Lesson plan to go with: “The trouble with Napster: As artists sue to keep their music from being given away for free on the Internet, teens face a dilemma of whether to continue doing it” by Richard Kwon, September-October 2000

Grades: 6-12
Subjects: Language Arts, Social Studies
Suggested Time Allowance: 45 minutes-1 hour

In this lesson, students will debate the ethics of free Internet file-sharing of copyrighted materials.

• Discuss the definition(s) of theft and stealing.
• Discuss the meaning of ethics and how an individual’s ethics guide her or his actions and beliefs.
• Debate, through role-playing, the legal and ethical considerations involved in free Internet file-sharing of copyrighted materials.
• Discuss and write about how the ethical considerations in this case apply to other situations in their own lives.

• copies of “The trouble with Napster” (one per student)
• pens/pencils
• paper
• newsprint
• markers
• classroom chalkboard

1. Warm-up: In journals or on separate pieces of paper, students respond to the following prompt on the board: Write about a time when you had to make a choice between doing something that you thought was “right” and something that you thought was “wrong.” How did you know what was “right” and what was “wrong”? What did you end up choosing, and why? How did you feel about it? Ask for volunteers to read their pieces.

2. As a class, read “The trouble with Napster” and Richard Kwon’s accompanying “reporter’s notebook.” Then discuss the article, addressing these questions:
    a. What is the controversy over Napster? What are the different sides to the argument?

    b. What is the legal issue at stake here?

    c. What is reporter Richard Kwon’s opinion? How do you think he came to this opinion?

    d. What do you think? Does sharing copyrighted music for free, without the artist’s or record company’s permission, constitute stealing? If it does, is it wrong? How does this compare to making copies of a CD or movie on video? Why do you think this?

    e. What are ethics? What’s the difference between ethics and the law?

3. Divide the class into five groups, and assign each one of the following identities: users of Napster and similar program; representatives of the recording industry; music stars against Napster; unsigned musicians in favor of Napster and similar programs; and file-sharing software developers/Napster representatives. The scenario: each constituent group is to present its case at a town-hall meeting (moderated by the teacher), followed by an open question/answer/rebuttal session in which students remain in character. Using newsprint and markers, brainstorm your group’s position on the issue. Why does your group hold its opinion? What does it want, or want to know, from the other parties involved in this issue? What does it want those other parties to know, or do? After the town-hall meeting is concluded, debrief, out of character. How did students feel supporting their various roles, especially if those roles conflicted with their own real opinions? What group was most effective in supporting its case? How?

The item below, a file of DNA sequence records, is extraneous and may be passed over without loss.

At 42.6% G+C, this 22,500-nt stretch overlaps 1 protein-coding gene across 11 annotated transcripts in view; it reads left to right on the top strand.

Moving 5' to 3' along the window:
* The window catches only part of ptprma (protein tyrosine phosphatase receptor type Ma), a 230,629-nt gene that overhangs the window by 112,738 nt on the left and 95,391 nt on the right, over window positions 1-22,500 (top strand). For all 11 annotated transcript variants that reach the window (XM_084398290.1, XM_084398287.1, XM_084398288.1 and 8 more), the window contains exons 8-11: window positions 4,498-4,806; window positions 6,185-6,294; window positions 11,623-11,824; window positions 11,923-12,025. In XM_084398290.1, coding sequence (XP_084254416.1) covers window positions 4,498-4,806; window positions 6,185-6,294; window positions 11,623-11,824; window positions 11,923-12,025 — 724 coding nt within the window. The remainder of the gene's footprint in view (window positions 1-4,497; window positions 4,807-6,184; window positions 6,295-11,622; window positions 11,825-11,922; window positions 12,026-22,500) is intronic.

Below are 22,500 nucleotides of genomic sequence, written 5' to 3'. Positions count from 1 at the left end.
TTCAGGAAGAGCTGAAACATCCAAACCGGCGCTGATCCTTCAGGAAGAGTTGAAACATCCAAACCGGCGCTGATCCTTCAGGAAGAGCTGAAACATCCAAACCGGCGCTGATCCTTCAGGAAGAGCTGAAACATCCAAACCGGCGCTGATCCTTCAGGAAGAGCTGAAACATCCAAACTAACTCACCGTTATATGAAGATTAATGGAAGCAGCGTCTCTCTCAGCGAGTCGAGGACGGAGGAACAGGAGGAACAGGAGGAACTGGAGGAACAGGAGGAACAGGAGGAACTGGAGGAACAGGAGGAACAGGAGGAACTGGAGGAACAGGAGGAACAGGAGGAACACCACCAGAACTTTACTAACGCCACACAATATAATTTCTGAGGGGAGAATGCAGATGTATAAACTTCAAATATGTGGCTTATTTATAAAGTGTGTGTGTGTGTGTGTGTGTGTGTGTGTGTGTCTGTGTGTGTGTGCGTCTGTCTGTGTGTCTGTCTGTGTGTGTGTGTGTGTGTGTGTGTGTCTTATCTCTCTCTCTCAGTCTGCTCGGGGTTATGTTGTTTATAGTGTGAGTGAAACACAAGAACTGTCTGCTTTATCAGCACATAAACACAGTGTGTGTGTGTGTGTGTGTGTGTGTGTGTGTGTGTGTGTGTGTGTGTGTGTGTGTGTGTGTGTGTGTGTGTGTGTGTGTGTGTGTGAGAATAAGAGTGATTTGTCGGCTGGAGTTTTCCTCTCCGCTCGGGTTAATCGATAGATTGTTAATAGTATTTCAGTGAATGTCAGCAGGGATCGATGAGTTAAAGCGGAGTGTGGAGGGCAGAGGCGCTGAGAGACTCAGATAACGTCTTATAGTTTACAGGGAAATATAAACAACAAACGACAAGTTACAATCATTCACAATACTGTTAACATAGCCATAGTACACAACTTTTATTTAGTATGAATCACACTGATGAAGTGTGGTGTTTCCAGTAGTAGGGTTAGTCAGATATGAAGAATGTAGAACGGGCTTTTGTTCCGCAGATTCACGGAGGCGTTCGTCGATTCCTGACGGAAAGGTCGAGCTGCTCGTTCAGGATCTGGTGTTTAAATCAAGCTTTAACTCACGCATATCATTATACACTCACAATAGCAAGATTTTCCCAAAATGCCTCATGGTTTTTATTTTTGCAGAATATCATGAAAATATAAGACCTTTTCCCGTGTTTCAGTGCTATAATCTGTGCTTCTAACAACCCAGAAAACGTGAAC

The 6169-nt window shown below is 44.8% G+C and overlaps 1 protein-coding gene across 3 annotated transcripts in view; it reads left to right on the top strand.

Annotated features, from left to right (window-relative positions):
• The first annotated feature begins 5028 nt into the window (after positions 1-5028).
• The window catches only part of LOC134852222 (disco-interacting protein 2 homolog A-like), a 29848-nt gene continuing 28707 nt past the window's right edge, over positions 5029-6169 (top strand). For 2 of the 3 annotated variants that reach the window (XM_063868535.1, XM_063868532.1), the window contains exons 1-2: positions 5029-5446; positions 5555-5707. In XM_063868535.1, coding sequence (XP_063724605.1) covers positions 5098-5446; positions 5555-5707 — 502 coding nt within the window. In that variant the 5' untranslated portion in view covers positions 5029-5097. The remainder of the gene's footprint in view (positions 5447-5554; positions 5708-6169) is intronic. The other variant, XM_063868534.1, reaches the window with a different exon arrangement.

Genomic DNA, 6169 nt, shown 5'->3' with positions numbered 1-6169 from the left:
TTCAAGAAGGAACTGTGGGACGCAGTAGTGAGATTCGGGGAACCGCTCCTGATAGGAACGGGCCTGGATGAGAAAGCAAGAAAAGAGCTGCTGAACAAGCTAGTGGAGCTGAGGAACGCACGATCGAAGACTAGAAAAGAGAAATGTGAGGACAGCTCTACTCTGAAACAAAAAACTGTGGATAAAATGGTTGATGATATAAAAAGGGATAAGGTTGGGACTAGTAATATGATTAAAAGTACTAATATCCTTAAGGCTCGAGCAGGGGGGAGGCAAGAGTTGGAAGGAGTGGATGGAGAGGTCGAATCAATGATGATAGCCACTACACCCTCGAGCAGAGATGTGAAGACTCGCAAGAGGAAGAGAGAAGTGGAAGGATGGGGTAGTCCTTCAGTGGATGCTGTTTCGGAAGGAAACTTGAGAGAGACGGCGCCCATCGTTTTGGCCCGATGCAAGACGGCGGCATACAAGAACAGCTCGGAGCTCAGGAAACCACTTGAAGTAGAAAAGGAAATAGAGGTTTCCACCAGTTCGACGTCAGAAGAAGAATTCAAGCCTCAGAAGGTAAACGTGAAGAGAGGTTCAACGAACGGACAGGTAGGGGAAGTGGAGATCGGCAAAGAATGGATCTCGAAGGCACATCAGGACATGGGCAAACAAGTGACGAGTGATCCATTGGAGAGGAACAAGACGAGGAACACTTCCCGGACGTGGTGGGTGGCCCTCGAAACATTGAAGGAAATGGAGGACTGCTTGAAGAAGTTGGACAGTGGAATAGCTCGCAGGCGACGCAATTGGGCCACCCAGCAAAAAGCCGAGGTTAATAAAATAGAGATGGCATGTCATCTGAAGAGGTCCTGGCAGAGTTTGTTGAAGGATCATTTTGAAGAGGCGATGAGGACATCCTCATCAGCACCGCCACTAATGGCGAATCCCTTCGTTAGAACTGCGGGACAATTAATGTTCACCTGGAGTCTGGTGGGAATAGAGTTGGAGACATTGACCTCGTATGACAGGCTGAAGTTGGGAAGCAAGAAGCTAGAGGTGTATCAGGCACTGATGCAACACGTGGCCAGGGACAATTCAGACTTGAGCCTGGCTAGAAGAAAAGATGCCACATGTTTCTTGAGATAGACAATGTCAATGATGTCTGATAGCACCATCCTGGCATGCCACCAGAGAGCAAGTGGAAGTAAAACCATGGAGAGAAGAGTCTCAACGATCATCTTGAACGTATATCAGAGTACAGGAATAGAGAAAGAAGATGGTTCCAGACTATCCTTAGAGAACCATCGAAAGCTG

4. Wrap-up/homework: Reflecting on the in-class discussion and role-play, write an essay in which you consider the following questions: Can you think of situations, in your own life or in general, in which an action could be illegal but ethical? Legal but unethical? Sometimes, it’s hard to do the “right” thing—why do you think that is? How do we gather the strength of character and conviction to do what we think is the right, ethical thing to do in the face of obstacles (like it being easier to just go with the flow)?

Further Questions for Discussion:
• Who bears the responsibility in this case? The company (Napster) or individual users who knowingly copy copyrighted songs? Why?
• What are the implications of the free and open-source software movements and similar open trading of material on the Internet for industry and commerce?

Students will be evaluated on their participation in discussion and their individual written work.

Extension Activities:
• Research the history and current status of the Napster case and other legal controversies involving Internet copyright infringement. What are the implications of these controversies for copyright and intellectual property law? How does this affect consumers and producers?